Mystery Japanese PC | Tech Nibble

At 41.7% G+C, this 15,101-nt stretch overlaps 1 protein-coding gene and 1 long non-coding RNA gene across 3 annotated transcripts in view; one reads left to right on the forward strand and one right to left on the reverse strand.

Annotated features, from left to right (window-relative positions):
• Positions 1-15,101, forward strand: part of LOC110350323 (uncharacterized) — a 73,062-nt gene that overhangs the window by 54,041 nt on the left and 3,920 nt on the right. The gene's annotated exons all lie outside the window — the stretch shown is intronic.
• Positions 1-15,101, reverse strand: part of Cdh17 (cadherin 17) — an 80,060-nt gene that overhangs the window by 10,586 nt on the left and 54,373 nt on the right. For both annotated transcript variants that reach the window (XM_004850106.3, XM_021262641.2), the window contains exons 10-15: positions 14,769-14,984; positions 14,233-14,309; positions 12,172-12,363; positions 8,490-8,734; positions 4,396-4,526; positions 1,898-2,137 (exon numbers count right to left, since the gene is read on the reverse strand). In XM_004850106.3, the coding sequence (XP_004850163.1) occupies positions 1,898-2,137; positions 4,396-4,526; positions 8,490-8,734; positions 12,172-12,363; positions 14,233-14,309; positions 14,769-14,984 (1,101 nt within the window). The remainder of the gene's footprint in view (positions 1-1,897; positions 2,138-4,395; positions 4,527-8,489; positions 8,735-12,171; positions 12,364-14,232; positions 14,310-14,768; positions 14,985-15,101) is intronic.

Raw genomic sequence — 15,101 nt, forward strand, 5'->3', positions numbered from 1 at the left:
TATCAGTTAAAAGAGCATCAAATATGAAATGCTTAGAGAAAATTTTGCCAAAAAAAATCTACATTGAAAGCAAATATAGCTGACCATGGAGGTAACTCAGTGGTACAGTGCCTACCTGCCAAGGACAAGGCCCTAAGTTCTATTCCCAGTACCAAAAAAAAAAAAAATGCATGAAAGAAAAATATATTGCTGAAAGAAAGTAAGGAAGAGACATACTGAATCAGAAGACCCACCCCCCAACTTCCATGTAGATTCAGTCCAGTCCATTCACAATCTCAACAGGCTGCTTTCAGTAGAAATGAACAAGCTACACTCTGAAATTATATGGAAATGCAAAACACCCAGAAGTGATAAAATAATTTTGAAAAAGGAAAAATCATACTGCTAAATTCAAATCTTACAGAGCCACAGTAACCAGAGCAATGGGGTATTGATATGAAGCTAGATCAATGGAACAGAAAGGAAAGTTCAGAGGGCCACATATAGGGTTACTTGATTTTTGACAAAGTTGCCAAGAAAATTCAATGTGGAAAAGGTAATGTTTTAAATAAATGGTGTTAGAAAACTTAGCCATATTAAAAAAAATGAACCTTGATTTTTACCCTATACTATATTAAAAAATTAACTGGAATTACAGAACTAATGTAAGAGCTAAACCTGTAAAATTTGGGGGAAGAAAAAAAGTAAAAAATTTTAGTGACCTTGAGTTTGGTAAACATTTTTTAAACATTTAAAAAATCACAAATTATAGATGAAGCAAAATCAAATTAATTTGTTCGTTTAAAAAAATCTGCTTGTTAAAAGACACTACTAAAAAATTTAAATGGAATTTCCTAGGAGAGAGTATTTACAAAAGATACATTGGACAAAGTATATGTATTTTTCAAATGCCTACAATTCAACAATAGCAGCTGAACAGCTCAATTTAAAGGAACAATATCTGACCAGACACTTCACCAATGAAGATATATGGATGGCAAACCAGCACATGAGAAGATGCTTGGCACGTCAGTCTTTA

our MC is supported by monster joysticks calm level up your retro gaming with their joysticks feature in genuine San where RK paths and one click print calm for your photos on canvas acrylic gifts and more local craftsman and global delivery hello cave-dwellers welcome to the cave for the mystery box episode yes this box has come all the way from Japan it took three months to get here owing to the weight of it I chose the slowest and cheapest shipping service so that was by boat and what's inside is a PC that's just about what I can tell you about it it's not a PC I worked on before and it's not a model I'm familiar with and as you'll see as I start to tear it down it's quite an interesting PC with some interesting quirks perhaps specific to Fujitsu perhaps specific to workstation grade pcs I'm not sure and I'm depending a lot on your feedback on this one it may turn into a trash to treasure because it's not in a great state but I need to know more information about it so I'm going to share with you my findings as I take it apart today and I'm appealing to you guys if you see anything interesting anything that you recognize if you've worked on this machine before please please please leave a comment help us all to learn a little bit more about it and maybe you can fill in those missing knowledge gaps that I need to fill if I'm ever going to get this working and if I'm ever going to restore it to its full glory there's some interesting bits and challenges that we really need to get around if we're ever going to see this working so I'm sure you'll want to see what it is let's take it out the box let's tear it to pieces and let's see what our mystery Japanese PC is all about at over seven kilograms this is a lot heavier than it looks and it's also filthy the gloves will definitely be on for this one the first thing I noticed about this is those striking decals it looks to me like something you'd see doing donuts in the local car park a civic type-r or a ford escort xr3i both spring to mind it tells us very loudly then that this is a Fujitsu SMR 78 GL one which leaves me nonetheless to what it is but Fujitsu also make the FM Tom's computer and the FM on that model stands for Fujitsu micro so I think we can safely guess it means the same here and a bit of Internet detective work says that the r70 model was released in 88 but nothing of the hl1 but let's have a poke around and see what we find quite unusually for a pc of the time we have two five and a quarter inch floppy drives and a three and a half inch floppy drive and a hard disk which is labeled as a 40 megabyte model this thing is ready to eat up your floppy disks on the front there's also a reset switch a keyboard Porter a jaunty angle and that's not a ps2 ports got eight pins and a volume knob which I'm assuming is for a PC speaker in the same way that the Amstrad 1512 we recently saw has a PC speaker control because I don't see any audio output ports on this thing there's also a power button on the right-hand side of the front fascia let's take a look around the back of the machine and I'll warn you in advance it's really not pretty back there quite obviously I think this was consigned to the scrapheap a Chain Saw Massacre has taken place straight through all of the cables including any peripherals attached to the machine at the time why well I can only assume it was to save time perhaps this went through a recycling facility of some sort and whoever dealt with it must have had three seconds to cut those cables and move on to the next device and some damage has been done in the process the two rightmost ports are expansion cards and one has been battered it really shouldn't be at this angle but whatever it is it's got a 50 pin interface and we'll see if we can get any more details on that when we take a look inside there's also a selection of built-in ports and this is quite useful there's a scuzzy terminator left attached so we can make good use of that if I just go ahead and carefully unclip it damn thankfully that was just the brittle outer casing I'm sure this will be fine maybe a bit of 3d printing or a bit of hot glue will sort that out and you'll never be able to tell I promise the on-board ports then include that scuzzy port and that suggests that this is a machine designed for serious business use there's also an external floppy drive because of course three internal floppy drives might not be enough for you an rs-232 C port and a sentronics style printer port it's a nice and very serious-looking collection of ports but you may be wondering where we plug our display and if you look over to the left here underneath the power supply there's a port marked CRT and this looks to me like a potential sticking point it's a 28 pin port which I definitely don't have an adapter or a monitor for so any ideas on this one guys what kind of port is this what kind of monitor do we need is there indeed an adapter to maybe convert this to VGA we'll need to overcome that if we're ever to see it work despite Willie go-faster stripes on the outside of the case then this is a serious business machine and that's confirmed by the details over at the IP SJ computer museum website which tells us there were initially 3r models released in 1987 and the a stood for refresh or revolution and it was Fujitsu's flagship business PC range the FMR 70 gets a mention as being a high-end model and it would remain their premium PC until a new range came out in 1993 there's still no specific mention of our HL 1 variant but promising lis it does say that the r 70 range is fully ms-dos compatible inside the case the initial impressions are actually good it certainly looks a lot tidier than the outside those two massive floppy drives dominate much of the space as does the power supply unit at the back and that might all explain the positioning of a familiar component tucked down here in the corner is an Intel 386 processor it's passively cooled but positioned so that it has space to let it breathe around it and it's not crammed under all of those disk drives the part number reveals that this is a 3/8 6dx processor and is running at 20 megahertz that's faster than the 16 megahertz of the standard r 70s so I'm starting to think that the HL 1 model is a later slightly faster revision of the original r7 t the expansion cards are of course an added bonus but we'll get them out of the way because I want to strip this back to the bare bones machined removal is completely tool-less the cards just yank out and another sign of the higher class nature of this machine can be seen in the expansion ports this card is a text na interface card I've never heard of it either and you can see there's a white or grayish connector and this conforms to the din four one six one two standard in this example there are three rows of 96 gold pins and they were commonly used in a rack mounted or more industrial systems and we'll see these throughout the machine as we tear it down no ice or expansion cards are an option for us then and that may prove to be very limiting in what upgrades we could put in this machine I certainly don't think I've ever seen a 96 pin soundblaster card the second expansion card in the machine is Fujitsu branded and may well be standard for this age at one model he has a sentronics style Porter it's covered in 7000-series logic and it has an NEC IC which is a general-purpose interface bus adapter so I think this is just another port which complements the onboard printer port great for businesses with multiple local printers or peripherals with the cards out of the machine then I wanted to have a quick look for the destroyer of machines the battery and sure enough we have a big varta battery located on the reset switch and volume assembly here positioned with excellent precision so that the ribbon cable can catch any leaks from the battery above it and slowly disintegrate thankfully it hasn't reached this stage yet but we will remove the assembly and let's get that battery out before it causes any damage the next thing we take out is the psu followed by a cooling fan for the PSU which looks like it has some luxurious vibration and sound dampening foam around it but over time that's just turned into brown dust yuck the deeper we dive into this the more obvious is that this was made for easy maintenance and upgrading we had two thumb screws to open the case to less expansion cards and now the disk drives just slide in and out so if we wanted to replace a disk drive at any point we could do so without ever once using a screwdriver and I like that a lot the five and a quarter inch drives are housed in caddies to fit the machine perfectly but it gives no clues away as to whether they are low 360k or high 1.2 megabytes t disks and hazard a guess at them being the higher capacity drives based on the build of the machine and the period in which it was released again this is something I'd hopefully like to find out further down the line with our top layer of drives removed it reveals two more on the right here we have a 40 megabyte hard drive with a very satisfying dial on the top this must be used to set the device ID on the scuzzy bus and it's far better than fiddly jumpers very satisfying to click once again they slide out with no tools required and then the back plane pops out of the system board and it uses that same 96 pin dim connector that we saw before if we pop open the hard drive caddy it does appear to be the original Fujitsu drive sitting in a puddle of orange gloop fortunately it doesn't seem to have made its way onto the PCB and he's just crept into the power connector but it should clean up fine if we don't get the Machine going maybe we can plug this into another machine and see if we can retrieve any data now we can remove the plastic shroud and with that out the way it's really starting to look more like a regular PC and we can now remove the on-board port and with a flick of the wrist they pop out and again it's that same din connector so far so good and if you've seen anything of interest while I've been tearing this apart please do leave a comment so that we might all learn a little more about the machine inside the case we've got signs of corrosion and more signs of water damage and that's also evident on the system board unfortunately on the back of the board it's mostly isolated to the mounting points and there's also one component which has taken the brunt of it here and there are various water marks or rust spots dotted around the board while I said this was a preliminary exploration of the machine for a potential trash to treasure well this kind of thing will bug me if I don't fix it so we will clean it up shortly it's a nicely built machine then as you'll probably agree it's accessible it's easy to service and find your way around all of the key components of the machine are on the system board so we can do away with all the non-essential parts to try and get that running so no disk drives or hard drive no backplane or rare ports no case and no fan all we need is that board the power supply and the power switch still no sign of a speaker though so I'm not entirely sure what that volume control is for we've established that this is a 386 based system and on board we can also see two clusters of RAM this is DRAM in an inline package and is divided up between system and video memory 584 kilobytes of RAM is standard on this model with up to 10 megabytes of extended RAM at least that's on the standard r70 model counting up all the modules we have 14 total of various vendors and part numbers could we have a whopping 10 megabytes on board split between those duties it looks like it could be that way based on the part numbers but I'm still trying to track some of them down to confirm that so proof will be in the booting and our system board is a sea of Fujitsu branded chips from digital to analog converters to the onboard peripheral interface chip and if were to progress with this repair then I will try and find out a bit more I'd particularly like to know what video chip is on board here I'm unable to find out what that is currently many of them are dated 1991 which lines up with the idea that this is a later model in the series so there are still many mysteries to be solved but while I continue to look for service guides or data sheets we can try and do something useful and that's to clean up the board so that it doesn't get any more damaged I've used white vinegar here to get the rust off of the board and it feels like we've caught this just at the right time it all seems to be lifting off and is only on the surface I couldn't see any obviously eaten tracks or damage to the board and on the face of it I'm feeling quite positive about this board the top of the board was quite grimy so I gave that a good fingertip clean as well and is looking much healthier by the time we finished the final test today then is to determine if we can actually power the machine on even if we don't have a display and that requires a suitable power source the psu expects a hundred of your Japanese volts to be supplied and according to the test points on the system board we're expecting 12 negative 12 and 5 volts by the looks of things this comes out of the PSU in the form of a 15-pin main connector a connector for the fan which is standard we recognize that one and a 5 pin auxilary power connector which also plugs into the system board this then is not the same as a standard 80 power supply and if it doesn't work we'll need to find the pin ups for the connectors so that we can send the right power supply to the board with a new mains lead connected and a step down transformer attached I tested it out and we can see a hundred and ten volts going into the power switch and out of the switch into the board but at the other end we've got nothing coming out of the PSU absolutely nothing that's not necessarily a bad thing because it could be that the power supply popped and so they dispose of the whole machine still in a perfectly good state but that's where we'll stop today so let's stop and review what other hurdles we may need to overcome to actually see this in action so there we go that's an introduction to our Fujitsu PC Fujitsu's premium business PC of the early 90s and late 80s is really nice to see how they put things together and the nuances and quirks that Fujitsu had in their PCs of that period now there's a lot of challenges to get through and I really appreciate any comments insights or help that you can give down below in the comment section specifically there's the CRT port what can we plug into that how can we get around that unusual port and there's just more information to find out in general all of those interesting the expansion connectors in the board what's the bus controller for that I know later Fujitsu had something called an R bus which managed all that and that was based around a RISC processor I can't find what we've got in here I'm sure with a bit more digging with access to a few more data sheets I can find out what all of those chips are what they're doing the power supply we need to overcome that but I don't think that will be such a major problem because in the very worst case scenario the housing for the power supply is big enough to squeeze a modern power supply into so we can retain the original looks but have a brand new power supply we just need to figure out what the pinouts are to get power into the board so lots more to find out well we see this computer again it all depends on what information we can dig up and as I said at the start of this video I appreciate any help whatsoever that you can give us in finding out more information on it until then I hope we see you again and I hope we see this machine again thank you for watching take care and see you soon if you enjoy my content and would like to toss a coin into the hats to support 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27 thoughts on “Mystery Japanese PC | Tech Nibble